Creators of historical dramas know the importance of delivering material that will be relevant to contemporary viewers. And of telling an unfamiliar story. “Atlantic Crossing,” coming to MASTERPIECE in the spring of 2021, does both.

Atlantic Crossing, courtesy Beta Film


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Set against the dramatic events of World War II when the Nazis invade Norway, “Atlantic Crossing” is a compelling 8-part series based on the true story of a complicated personal and political friendship between Crown Princess Martha of Norway and President Franklin Roosevelt.

Kyle MacLachlan (Twin Peaks) stars as Roosevelt, opposite Swedish star Sofia Helin (The Emigrants) as the beautiful Martha, who flees the Nazis with her young children and lives under Roosevelt’s protection.





A princess steals the heart of the president of the United States in an epic drama based on the World War II relationship of Franklin Roosevelt and Norwegian Crown Princess Martha.

Airing during MASTERPIECE’s 50th season, “Atlantic Crossing” ranges back and forth across the North Atlantic throughout World War II, depicting momentous events in the changing fortunes of Norway, Great Britain and the United States.

Atlantic Crossing, courtesy Beta Film

Told from a female perspective, “Atlantic Crossing” opens in 1939 with a goodwill visit by Norwegian Crown Prince Olav and Crown Princess Martha to the United States where they befriend the president and first lady. Months later, Norway is fighting for survival as Nazi Germany invades the neutral country with the goal of seizing its strategic ports and securing access to iron ore mines for steel production.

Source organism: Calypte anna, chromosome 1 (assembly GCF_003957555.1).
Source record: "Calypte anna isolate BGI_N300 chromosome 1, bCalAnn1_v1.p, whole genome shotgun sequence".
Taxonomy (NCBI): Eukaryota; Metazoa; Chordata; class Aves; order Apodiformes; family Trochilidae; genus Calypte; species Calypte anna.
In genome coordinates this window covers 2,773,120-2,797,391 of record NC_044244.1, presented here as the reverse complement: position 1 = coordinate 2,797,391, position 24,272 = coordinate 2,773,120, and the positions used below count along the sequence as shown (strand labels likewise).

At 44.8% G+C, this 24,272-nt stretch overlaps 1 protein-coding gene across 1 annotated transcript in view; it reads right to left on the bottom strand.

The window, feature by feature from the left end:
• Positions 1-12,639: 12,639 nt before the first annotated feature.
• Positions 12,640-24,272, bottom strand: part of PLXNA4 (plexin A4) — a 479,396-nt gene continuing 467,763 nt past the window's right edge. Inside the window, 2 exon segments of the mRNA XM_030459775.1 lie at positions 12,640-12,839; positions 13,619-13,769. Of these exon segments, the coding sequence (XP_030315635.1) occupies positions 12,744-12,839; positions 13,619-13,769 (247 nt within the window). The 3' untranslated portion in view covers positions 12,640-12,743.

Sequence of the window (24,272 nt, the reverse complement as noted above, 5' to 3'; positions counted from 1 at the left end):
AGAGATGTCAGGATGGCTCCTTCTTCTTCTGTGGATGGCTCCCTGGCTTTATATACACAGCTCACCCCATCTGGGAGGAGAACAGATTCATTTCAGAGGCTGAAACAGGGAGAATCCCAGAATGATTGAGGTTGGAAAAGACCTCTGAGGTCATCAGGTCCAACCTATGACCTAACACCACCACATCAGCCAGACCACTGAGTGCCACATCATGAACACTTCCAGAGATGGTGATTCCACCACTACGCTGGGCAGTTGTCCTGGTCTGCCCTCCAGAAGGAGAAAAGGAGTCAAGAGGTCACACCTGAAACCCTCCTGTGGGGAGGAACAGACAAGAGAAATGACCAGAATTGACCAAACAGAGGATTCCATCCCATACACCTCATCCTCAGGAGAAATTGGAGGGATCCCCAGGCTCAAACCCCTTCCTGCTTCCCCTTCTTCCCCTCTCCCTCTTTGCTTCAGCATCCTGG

During the assault, German troops try to capture the Norwegian royal family for use as bargaining chips, but the Crown Prince and his father the King manage to escape to England where they set up a government-in-exile. Meanwhile Martha and the three children make their hazardous way to America where they are taken in at the White House by President Roosevelt.

Wanting to “dive deep down into as far as we could get to primary sources,” the creator, director, and writer of “Atlantic Crossing” Alexander Eik, and co-writer and historian, Linda May Kallestein, started their research at the Presidential archives.

Slowly, over more than a 7-year period, they pieced together this little-known history. Because the Second World War is largely men’s history, the Crown Princess Martha of Norway was something of a side note, until now.

What they discovered: Aside from his advisors, up until his death, Crown Princess Martha had more access to President Roosevelt than any other person.

Atlantic Crossing, courtesy Beta Film

While they strove for historical credibility,” “Atlantic Crossing” is a fictionalized drama inspired by the true events that unfolded over a five-year period in which Roosevelt became infatuated with this woman determined to help Norway during the war.